EU taxonomy

JRC Report

The European Union Research Group (JRC) has just issued a detailed report on the possible impact of nuclear energy on humans and the environment. The report comes at a time when Europe is engaging in a complex taxonomy assessment. This taxonomy will classify which economic activities in the European Union (EU) can be considered as sustainable, depending on whether they meet strict environmental standards.

taxonomy EU
Key elements of taxonomy usability according to the European Banking Federation

Taxonomy activities

When nuclear power was put on the agenda last year, EU experts disagreed on whether nuclear power deserved to be considered as environmentally friendly: on the one hand, they recognized that nuclear power emits little CO2 (low CO2 emissions nuclear power can help curb climate change), but on the other hand, the EU has called for more research on nuclear waste and on the possible negative impact of this waste on humans and the environment. To ascertain EU’s position, the comprehensive study on the negative impact of nuclear energy on the climate and the environment was then initiated through the JRC and a 387 pages report issued.

You can find it here.

Conclusions of the JRC report

The report conclusions are as follow:

  • There is no scientific evidence that nuclear energy is more harmful to health or the environment than other energy sources already included in the taxonomy as “technologies contributing to the fight against climate change”, including renewable energies.
  • Compared to the other options (oil, gas and renewable energies), the impact of nuclear energy (in terms of non-radiological effects) is as positive as that of hydropower and renewable energies.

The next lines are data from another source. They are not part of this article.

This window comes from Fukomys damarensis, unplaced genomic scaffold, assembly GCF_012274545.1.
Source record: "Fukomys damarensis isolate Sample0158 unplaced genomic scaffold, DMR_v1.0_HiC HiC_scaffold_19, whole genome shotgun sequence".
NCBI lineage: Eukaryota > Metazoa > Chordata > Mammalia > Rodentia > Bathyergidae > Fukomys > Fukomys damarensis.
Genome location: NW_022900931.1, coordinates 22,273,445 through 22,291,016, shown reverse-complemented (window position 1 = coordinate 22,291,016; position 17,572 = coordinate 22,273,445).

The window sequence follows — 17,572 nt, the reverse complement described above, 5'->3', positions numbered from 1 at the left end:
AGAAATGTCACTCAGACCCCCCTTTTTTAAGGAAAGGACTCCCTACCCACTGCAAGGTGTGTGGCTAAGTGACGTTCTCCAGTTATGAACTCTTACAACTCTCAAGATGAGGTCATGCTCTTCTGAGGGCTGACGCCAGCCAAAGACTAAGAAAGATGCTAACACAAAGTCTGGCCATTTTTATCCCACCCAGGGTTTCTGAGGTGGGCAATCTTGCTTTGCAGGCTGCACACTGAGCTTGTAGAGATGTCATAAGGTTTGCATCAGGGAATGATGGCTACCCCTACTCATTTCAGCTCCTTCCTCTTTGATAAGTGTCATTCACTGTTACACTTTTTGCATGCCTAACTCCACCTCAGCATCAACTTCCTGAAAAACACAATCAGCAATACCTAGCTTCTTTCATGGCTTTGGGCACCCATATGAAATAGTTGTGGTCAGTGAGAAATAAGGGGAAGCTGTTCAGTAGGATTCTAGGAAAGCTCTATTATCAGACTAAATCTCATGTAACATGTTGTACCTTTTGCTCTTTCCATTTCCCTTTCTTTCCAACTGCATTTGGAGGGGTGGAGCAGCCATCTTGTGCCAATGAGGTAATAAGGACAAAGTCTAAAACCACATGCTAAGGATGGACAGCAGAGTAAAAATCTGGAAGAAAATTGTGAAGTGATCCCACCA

• Disposal of nuclear waste in deep geological formations is the most efficient and safest solution among the options currently available. Geological burial is the best option to avoid possible damage to people and the environment.
  • Nuclear accidents cannot be ruled out with 100% certainty. But the risk of an accident is very low. Compared to other energy sources, the latest generation (3rd generation) nuclear power plants are the safest option (lowest fatality rate of all available power generation technologies).

Overall, this report concludes that nuclear energy is no more damaging to humans and the environment than other energy sources currently recognised as sustainable by the EU. Now, if EU leaders recognise the result of this research, nuclear energy could then be classified as sustainable, just like renewable energies. They would therefore both be part of the solution to fight against climate change.


Independent associate focussed on business analysis and development in the nuclear industry. CEO, Master Brewer at inTechBrew

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